Did you ever wonder that almost all of Tim Burton’s successful films include Johnny Depp? That’s because they are close friends and so Burton knows exactly what kind of character fits Depp. Think “Sweeney Todd” and “Edward Scissorhands”.

The film begins with a preview of how the chocolates are made inside the Wonka’s chocolate factory, all powered by machine except the owner himself, Willy Wonka (Depp). Not for long, we learn why. On the peak of Wonka’s career, his competitors frowned because they didn’t have a market to share. They sent spies and collected Wonka’s secret ingredients. Soon, they managed to create competitive products and the monopoly was over. This disheartened Wonka and blamed the event to his disloyal workers. From then on, he decided to operate alone. Continue Reading »

Image by life serial

WE HAVE  a copy of this book on the school library, which is weird since when I look up at the database there were no copies of “The Hunger Games” or “Mockingjay”. Not to mention, we are over several thousands of students in the school and I manage to get my hands on “Catching Fire”, one of the trendy series this days and is evident on the upcoming film adaptation. I guess I’m destined to read this book. (Ha! Dream on.)

Recap: Hunger Games is the annual activity of the capitol, the government, which showcases 24 tributes as they kill each other for everybody’s entertainment. The one who survives simply gets the liberty of living his life.

After she survived the Hunger Games, Katniss and her family have the luxury to sleep on a well-kept house, eat three times a day, drink a clear water, watch television (television is a rarity on poor households) and in some days, hunt in the woods. Since Katniss victory, there are some unsettled events such as Peeta’s affection, Gale’s identity, and most of all the capitol’s reputation. The capitol, specifically President Snow, is disturbed with Katniss’ recent action in the Hunger Games, her act of rebellion gives hope to defy the capitol. It is in this reason that Snow visits Katniss and warns her that she should act amiably about the situation or else . . . you know the drill.

One of the common traits of a compelling storyteller is his ability to conjure conflicts. Harry Potter, for instance, has to face the greatest, wicked wizard of all time. Ender Wiggin has to defeat an entire fleet of alien warships. Suzie Salmon has to reconcile with her past and move one. The closest writer I have ever come across to provide genuine conflicts is Suzanne Collins. She torns Katniss for suspense and still manages to grace her for sympathy. Katniss is entitled to mentor in this upcoming Hunger Games and the soon-to-be tributes will once again break her heart. If you guess her younger sister or her childhood lover, I’m sorry but your hunch is wrong. I dare say the next participants are beyond your wildest imagination.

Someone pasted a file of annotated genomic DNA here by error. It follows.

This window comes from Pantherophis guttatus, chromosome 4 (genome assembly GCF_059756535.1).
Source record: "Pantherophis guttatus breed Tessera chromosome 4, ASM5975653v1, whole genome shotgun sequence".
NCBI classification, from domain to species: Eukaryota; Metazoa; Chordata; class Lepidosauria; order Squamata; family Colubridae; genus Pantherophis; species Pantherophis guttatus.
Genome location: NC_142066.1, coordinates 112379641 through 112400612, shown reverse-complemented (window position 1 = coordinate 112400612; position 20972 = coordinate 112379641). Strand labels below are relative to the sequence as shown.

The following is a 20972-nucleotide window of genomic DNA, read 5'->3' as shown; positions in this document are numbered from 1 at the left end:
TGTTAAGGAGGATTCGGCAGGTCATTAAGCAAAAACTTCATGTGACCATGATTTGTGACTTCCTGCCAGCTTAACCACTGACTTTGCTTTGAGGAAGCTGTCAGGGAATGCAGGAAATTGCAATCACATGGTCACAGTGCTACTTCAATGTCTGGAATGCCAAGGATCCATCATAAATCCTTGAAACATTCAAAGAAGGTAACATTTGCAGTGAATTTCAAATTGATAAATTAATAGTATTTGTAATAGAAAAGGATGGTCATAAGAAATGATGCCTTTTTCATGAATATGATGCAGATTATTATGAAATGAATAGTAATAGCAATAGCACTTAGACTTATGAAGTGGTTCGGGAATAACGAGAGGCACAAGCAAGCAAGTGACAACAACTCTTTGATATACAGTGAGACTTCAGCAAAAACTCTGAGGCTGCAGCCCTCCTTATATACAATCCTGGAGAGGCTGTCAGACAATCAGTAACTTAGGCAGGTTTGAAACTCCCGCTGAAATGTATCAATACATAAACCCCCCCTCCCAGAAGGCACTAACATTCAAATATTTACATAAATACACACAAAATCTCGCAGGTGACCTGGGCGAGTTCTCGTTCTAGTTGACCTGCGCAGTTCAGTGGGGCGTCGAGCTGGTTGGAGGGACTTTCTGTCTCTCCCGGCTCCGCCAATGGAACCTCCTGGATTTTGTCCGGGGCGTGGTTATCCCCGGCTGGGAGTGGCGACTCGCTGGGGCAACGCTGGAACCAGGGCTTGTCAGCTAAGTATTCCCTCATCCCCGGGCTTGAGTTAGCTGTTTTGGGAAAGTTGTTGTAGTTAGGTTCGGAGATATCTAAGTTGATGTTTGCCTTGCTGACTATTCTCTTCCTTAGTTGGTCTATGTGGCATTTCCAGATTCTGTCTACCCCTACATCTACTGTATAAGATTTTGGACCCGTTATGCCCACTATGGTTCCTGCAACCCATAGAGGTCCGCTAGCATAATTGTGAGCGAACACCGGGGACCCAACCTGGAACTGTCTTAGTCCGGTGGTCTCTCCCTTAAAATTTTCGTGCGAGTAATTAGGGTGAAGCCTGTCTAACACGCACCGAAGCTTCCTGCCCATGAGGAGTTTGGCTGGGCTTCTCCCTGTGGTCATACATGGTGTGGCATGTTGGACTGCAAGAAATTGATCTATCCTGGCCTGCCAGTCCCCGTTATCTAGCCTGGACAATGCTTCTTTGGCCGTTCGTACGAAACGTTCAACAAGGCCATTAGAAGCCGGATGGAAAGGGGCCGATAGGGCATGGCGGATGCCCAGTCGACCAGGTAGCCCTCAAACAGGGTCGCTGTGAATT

I’m glad that despite the intense events, “Catching Fire” doesn’t losses the touch of being a young adult. You still see Katniss as a teenager, confused whose love to accept and to reject. She is still emotional and can’t rationalize actual events. In short, she is flawed and I’m grateful with that. At least, despite the gender differences, I can still relate. Continue Reading »

On her early years, Dren is homeschooled

TWO GENETIC Engineers, Clive and Elsa, are making a creature from a different pool of animal DNAs that could suffice research and development of medicine, say, a cure for cancer. The creature actually has a name, Ginger. Now, Ginger is made from countless studies and hefty sum of money. As you all know, genetic engineered organism has lower life span and it would be a great loss both for the corporation and the scientist to see that happen. Remember the first cloned sheep Dolly? So they create Fred, a male version, who is supposed to mate with Ginger and produce off springs.

Then something went wrong. (Of course something should go wrong, how else could the story go on? Sorry I’m just messing with myself.)  When Ginger and Fred is presented with the shareholders, something like, “Behold, the creature that will change the face of the Earth!”, they somehow disliked each other, I’m understating the word disliked they did much worse than that. It is a big let down and the project is about to be terminated. But of course, geeky scientist won’t let that happen especially if they spent their whole life to the project, working for perfection. Continue Reading »

English messing around with his contact

THE JAMES-BOND spy spoof film is back after 7 years of hibernation. For some reason Johnny English, the simpleton spy,  is now in Tibet together with a bunch of monks.  He is in some sort of total isolation, finding his mind apart from his body and practicing some weird activities like getting his genetalia resistant to any foreign power (which proved helpful in his final confrontation with the antagonist).